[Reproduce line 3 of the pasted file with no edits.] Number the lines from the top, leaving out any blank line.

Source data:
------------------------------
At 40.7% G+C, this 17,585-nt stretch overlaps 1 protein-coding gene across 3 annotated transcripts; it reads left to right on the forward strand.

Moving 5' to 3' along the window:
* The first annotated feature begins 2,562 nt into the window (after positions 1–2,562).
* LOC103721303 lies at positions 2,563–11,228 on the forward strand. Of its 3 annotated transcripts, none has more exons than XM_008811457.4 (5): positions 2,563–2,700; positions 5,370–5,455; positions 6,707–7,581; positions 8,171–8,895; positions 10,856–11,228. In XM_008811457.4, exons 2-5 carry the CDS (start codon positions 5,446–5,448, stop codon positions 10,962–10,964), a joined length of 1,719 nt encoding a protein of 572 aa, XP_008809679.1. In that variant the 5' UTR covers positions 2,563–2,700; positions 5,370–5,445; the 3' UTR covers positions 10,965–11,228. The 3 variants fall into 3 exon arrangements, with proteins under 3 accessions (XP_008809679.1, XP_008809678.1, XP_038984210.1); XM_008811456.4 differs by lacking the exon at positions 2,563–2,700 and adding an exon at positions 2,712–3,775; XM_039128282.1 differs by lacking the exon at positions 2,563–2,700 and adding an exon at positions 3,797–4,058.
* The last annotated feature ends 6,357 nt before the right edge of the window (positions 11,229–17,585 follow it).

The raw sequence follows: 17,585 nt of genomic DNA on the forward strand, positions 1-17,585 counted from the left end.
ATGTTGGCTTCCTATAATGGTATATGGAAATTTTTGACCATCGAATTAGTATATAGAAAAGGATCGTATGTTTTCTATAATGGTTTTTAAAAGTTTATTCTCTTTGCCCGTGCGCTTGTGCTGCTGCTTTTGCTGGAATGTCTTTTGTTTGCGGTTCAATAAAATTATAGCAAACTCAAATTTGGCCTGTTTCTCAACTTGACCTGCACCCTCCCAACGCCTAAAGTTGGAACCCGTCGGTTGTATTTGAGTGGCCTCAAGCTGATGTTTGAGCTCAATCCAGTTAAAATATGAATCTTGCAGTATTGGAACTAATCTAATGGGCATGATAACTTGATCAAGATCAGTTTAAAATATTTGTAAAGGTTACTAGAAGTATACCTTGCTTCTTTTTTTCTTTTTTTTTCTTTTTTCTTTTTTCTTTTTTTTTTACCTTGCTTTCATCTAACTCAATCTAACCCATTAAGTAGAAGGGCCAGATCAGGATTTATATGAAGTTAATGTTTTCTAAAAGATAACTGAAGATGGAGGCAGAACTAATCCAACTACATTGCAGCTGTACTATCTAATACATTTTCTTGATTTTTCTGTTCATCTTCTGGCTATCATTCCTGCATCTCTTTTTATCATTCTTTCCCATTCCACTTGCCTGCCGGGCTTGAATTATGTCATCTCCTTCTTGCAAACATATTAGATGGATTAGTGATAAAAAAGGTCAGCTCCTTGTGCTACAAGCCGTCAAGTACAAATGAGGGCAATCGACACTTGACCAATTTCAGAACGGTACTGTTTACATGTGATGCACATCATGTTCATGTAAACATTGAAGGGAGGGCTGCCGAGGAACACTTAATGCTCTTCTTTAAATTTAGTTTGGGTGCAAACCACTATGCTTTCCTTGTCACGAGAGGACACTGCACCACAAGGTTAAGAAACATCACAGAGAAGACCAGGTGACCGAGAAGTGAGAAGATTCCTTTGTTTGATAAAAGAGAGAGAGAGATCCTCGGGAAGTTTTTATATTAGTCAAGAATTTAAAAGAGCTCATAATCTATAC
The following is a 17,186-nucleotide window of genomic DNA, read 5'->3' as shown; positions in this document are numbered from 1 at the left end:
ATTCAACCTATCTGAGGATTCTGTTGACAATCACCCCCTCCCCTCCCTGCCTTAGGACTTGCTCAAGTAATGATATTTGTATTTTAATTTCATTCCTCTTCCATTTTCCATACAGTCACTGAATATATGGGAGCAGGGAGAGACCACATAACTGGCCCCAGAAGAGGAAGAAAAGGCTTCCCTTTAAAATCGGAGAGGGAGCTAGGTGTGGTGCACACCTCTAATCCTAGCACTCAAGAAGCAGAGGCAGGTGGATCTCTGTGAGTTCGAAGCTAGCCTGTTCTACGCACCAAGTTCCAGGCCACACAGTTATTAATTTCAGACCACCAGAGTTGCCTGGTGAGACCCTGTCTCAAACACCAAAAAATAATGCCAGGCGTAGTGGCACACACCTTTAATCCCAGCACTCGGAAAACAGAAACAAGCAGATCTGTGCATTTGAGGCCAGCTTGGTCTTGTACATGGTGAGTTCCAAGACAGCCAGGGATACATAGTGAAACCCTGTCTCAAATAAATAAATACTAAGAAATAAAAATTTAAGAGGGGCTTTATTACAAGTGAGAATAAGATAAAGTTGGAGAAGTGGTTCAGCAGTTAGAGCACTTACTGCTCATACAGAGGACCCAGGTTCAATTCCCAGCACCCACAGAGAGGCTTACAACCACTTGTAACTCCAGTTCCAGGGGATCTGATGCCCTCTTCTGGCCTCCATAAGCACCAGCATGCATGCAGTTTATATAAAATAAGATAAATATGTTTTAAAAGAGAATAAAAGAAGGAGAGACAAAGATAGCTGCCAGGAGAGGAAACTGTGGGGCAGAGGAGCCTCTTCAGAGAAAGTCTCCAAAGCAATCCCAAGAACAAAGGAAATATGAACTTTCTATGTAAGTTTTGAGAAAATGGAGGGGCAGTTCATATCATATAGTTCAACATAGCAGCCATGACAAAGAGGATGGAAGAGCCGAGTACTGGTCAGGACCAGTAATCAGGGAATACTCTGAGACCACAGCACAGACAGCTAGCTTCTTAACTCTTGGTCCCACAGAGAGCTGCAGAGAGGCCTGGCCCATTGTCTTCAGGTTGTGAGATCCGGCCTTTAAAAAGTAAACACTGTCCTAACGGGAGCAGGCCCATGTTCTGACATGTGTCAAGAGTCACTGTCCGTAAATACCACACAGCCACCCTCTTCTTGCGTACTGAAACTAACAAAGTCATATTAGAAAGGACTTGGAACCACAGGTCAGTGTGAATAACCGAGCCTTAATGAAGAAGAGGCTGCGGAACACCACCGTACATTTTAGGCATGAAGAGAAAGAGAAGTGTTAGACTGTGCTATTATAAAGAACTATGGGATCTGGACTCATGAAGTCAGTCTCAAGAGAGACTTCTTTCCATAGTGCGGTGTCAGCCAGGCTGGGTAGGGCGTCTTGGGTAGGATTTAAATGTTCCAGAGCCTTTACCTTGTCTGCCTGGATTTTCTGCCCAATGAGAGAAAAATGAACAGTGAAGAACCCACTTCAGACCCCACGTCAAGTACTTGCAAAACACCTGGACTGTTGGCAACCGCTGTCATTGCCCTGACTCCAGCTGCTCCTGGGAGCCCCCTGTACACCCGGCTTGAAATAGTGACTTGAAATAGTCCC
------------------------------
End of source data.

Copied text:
* The first annotated feature begins 2,562 nt into the window (after positions 1–2,562).